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SHRM’s CMO Talks 4 Ways to Win the Content Marketing Continuum

Published on Feb 16, 2024

SHRM’s CMO Talks 4 Ways to Win the Content Marketing Continuum
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Back in 2019, SHRM (The Society for Human Resources Management) embarked on a journey that many companies are currently on: pivoting from a product-centric model to a renewed focus on putting their audience first. “We’re a 75-year-old organization, but we knew that we had to pivot before the business started to show that need,” says Chief Brand & Marketing Officer Tina Beaty.

If you change before you have to, you’re in the driver’s seat.

Since then, Beaty has helped oversee that transformation, ensuring that all marketing strategies and efforts revolve around customer and community needs. Now with five clearly defined primary audience segments, plus three to five sub-segmentations under each primary, Beaty’s team has their work cut out for them — but the sailing’s never been smoother. In a candid interview with springboard’s Editor-in-Chief, she shared expert insights and advice on what marketers can do to mimic SHRM’s success.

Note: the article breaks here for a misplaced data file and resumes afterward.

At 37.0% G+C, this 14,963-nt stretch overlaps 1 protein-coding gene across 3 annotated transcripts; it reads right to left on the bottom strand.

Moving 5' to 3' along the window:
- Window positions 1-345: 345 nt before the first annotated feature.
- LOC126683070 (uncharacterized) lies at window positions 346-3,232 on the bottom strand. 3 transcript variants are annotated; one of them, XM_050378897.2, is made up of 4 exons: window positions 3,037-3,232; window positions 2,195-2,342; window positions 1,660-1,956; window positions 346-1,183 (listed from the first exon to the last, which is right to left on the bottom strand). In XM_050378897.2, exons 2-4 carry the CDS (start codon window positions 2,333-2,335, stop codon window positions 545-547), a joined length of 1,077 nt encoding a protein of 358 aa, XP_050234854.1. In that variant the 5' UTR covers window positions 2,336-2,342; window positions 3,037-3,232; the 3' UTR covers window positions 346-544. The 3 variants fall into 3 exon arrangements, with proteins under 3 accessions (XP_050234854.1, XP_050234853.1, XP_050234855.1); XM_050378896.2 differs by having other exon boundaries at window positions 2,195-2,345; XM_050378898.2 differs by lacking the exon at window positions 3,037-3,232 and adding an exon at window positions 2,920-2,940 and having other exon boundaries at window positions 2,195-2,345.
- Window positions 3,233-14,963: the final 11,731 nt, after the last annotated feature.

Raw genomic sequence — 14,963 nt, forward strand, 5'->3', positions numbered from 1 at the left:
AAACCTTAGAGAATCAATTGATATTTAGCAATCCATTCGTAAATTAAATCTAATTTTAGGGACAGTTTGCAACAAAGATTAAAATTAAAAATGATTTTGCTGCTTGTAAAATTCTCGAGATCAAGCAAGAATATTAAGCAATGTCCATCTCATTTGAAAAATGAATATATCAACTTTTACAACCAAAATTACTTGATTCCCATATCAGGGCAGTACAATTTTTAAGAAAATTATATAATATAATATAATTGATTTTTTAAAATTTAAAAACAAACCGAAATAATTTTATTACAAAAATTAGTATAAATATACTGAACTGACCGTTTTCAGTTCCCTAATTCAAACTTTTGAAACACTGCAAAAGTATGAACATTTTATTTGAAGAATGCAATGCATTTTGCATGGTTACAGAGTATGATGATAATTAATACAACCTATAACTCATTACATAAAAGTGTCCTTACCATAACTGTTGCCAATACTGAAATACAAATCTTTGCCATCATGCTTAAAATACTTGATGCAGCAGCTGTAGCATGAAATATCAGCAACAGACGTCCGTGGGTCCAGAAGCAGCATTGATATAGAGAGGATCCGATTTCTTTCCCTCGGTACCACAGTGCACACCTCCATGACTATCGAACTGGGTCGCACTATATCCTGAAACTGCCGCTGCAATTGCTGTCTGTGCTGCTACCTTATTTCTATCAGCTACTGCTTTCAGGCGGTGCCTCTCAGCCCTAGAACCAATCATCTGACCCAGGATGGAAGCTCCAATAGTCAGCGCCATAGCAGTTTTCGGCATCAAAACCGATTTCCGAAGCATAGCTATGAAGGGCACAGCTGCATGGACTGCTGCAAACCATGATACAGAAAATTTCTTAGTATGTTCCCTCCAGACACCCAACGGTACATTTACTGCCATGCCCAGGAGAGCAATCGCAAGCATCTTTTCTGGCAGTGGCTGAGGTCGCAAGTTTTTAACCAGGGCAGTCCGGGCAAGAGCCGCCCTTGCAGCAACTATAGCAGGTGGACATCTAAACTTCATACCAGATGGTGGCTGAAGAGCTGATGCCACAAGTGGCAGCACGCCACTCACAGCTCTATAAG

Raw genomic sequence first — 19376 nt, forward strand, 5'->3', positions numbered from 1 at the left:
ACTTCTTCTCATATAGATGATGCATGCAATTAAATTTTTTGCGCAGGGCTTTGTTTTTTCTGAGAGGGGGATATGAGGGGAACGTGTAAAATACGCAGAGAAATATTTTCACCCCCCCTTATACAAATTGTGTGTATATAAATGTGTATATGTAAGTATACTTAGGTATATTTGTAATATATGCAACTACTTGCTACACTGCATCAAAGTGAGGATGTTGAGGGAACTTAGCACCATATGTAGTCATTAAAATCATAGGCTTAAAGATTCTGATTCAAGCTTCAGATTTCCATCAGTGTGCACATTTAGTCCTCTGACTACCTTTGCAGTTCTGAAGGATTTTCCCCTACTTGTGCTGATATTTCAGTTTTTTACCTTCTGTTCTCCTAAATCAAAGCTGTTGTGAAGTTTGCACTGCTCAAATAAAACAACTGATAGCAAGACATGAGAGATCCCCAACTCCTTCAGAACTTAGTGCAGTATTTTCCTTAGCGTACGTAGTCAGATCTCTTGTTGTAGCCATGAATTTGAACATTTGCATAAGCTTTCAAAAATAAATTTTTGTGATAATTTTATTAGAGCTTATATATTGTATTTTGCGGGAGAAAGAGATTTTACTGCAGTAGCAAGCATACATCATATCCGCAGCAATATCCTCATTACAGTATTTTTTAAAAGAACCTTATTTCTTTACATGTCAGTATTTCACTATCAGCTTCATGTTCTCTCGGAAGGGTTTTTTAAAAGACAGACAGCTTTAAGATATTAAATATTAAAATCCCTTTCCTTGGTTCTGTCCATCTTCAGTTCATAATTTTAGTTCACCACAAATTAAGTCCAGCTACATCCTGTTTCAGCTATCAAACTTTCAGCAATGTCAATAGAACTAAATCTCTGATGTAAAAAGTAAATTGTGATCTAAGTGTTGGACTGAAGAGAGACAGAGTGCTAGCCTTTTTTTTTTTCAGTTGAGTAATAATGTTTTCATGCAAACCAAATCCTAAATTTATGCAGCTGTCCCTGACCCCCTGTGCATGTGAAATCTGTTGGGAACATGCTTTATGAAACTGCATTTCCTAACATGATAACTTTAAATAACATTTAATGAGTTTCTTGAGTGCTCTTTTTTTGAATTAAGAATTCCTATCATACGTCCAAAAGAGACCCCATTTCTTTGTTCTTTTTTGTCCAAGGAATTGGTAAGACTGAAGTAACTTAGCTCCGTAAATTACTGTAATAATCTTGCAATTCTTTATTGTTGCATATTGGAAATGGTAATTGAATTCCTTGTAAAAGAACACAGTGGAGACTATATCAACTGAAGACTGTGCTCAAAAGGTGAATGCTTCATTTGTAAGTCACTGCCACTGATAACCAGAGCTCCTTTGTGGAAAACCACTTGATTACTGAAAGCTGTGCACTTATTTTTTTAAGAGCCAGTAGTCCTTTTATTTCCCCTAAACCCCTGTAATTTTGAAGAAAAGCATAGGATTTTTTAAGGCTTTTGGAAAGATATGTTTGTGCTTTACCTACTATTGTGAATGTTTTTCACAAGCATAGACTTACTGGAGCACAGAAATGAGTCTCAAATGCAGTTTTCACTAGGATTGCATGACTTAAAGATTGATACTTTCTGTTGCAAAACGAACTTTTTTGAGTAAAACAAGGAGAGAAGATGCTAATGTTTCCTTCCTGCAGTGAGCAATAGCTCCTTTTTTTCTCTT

Leverage AI to Supercharge Human Intelligence

AI has been a hot topic for years, and with the latest advances, industries of all kinds are scrambling to keep up while some worry about being replaced altogether. “But until the robots fully take over, people are still our customers,” Beaty says. “And that’s why we have to have a human-centered strategy.”

At SHRM, the marketing team utilizes AI at a tactical level to find efficiencies and boost their overall effectiveness. And while it doesn’t drive their approach, “there’s really no part of our marketing function that’s not embracing AI in some way to make us better,” says Beaty. “We’re tinkering with it heavily on the content creation side as well as ideation, grammar, and other processes, asking:

How can AI help us get more creative, faster? How do we let it refine the ideas we already have and amplify them?